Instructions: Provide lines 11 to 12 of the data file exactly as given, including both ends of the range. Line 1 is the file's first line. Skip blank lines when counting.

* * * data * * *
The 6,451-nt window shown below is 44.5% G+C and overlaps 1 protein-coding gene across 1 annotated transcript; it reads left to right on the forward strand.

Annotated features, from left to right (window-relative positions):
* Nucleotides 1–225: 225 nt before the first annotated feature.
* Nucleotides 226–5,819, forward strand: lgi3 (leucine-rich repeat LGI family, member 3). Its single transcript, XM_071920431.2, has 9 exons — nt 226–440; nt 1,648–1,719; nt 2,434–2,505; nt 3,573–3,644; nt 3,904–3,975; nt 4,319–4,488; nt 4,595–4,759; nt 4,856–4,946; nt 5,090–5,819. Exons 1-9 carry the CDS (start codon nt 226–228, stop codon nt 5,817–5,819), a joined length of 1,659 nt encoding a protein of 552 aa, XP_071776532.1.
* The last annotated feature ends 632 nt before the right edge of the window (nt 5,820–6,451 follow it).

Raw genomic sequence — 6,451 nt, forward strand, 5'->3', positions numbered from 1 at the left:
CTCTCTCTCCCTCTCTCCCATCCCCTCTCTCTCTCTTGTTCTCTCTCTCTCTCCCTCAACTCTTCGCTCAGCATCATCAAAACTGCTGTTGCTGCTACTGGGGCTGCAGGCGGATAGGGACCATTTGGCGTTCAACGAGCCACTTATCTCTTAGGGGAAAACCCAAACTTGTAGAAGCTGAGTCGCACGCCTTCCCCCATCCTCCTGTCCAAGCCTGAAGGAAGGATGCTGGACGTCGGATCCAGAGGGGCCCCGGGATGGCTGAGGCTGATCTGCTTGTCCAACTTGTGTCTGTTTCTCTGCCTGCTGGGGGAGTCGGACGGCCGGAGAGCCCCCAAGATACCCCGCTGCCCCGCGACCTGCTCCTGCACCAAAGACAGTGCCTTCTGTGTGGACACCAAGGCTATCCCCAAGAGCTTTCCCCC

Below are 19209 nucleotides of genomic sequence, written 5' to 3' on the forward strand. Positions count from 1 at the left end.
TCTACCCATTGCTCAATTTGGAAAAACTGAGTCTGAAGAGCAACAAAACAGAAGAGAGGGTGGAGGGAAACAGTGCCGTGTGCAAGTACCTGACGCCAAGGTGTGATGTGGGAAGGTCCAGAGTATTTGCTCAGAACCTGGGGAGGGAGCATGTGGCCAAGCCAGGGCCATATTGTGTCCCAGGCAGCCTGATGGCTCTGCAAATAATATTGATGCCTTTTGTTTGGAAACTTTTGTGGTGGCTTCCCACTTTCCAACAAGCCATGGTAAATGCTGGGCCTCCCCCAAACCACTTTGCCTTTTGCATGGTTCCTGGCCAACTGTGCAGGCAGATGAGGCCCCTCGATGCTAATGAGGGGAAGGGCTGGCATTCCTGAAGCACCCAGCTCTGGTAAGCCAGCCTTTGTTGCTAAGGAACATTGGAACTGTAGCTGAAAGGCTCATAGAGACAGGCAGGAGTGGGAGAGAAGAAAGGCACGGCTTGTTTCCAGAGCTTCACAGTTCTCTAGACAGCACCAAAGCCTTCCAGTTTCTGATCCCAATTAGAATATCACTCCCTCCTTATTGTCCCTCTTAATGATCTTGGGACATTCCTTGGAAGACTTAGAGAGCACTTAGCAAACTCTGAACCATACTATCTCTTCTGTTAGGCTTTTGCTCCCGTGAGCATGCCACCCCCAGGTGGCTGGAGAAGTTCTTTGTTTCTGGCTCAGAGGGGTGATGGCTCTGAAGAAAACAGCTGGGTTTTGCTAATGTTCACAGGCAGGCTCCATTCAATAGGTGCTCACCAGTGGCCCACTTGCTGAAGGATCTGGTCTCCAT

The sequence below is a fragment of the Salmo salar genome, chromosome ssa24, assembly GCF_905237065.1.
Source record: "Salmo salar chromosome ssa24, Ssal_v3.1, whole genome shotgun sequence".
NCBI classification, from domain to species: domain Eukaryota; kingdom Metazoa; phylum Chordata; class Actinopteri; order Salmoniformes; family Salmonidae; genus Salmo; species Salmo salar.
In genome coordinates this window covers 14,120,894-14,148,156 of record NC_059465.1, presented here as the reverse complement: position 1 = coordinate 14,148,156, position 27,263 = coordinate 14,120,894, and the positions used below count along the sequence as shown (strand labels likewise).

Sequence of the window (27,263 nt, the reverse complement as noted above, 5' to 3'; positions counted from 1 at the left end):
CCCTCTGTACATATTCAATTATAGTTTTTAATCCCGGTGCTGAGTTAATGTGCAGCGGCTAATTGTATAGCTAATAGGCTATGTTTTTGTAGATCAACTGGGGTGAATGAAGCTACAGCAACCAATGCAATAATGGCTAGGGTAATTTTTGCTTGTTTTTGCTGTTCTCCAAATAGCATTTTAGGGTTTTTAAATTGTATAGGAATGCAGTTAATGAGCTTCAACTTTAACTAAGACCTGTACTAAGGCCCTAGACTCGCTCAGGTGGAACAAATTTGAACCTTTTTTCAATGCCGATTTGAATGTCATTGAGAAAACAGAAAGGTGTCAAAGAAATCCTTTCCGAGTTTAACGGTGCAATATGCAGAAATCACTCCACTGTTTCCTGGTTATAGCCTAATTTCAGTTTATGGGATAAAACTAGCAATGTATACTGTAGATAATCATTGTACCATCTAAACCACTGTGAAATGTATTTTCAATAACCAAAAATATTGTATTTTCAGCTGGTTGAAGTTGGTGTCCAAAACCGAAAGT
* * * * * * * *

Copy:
Source record: "Salmo salar chromosome ssa24, Ssal_v3.1, whole genome shotgun sequence".
NCBI classification, from domain to species: domain Eukaryota; kingdom Metazoa; phylum Chordata; class Actinopteri; order Salmoniformes; family Salmonidae; genus Salmo; species Salmo salar.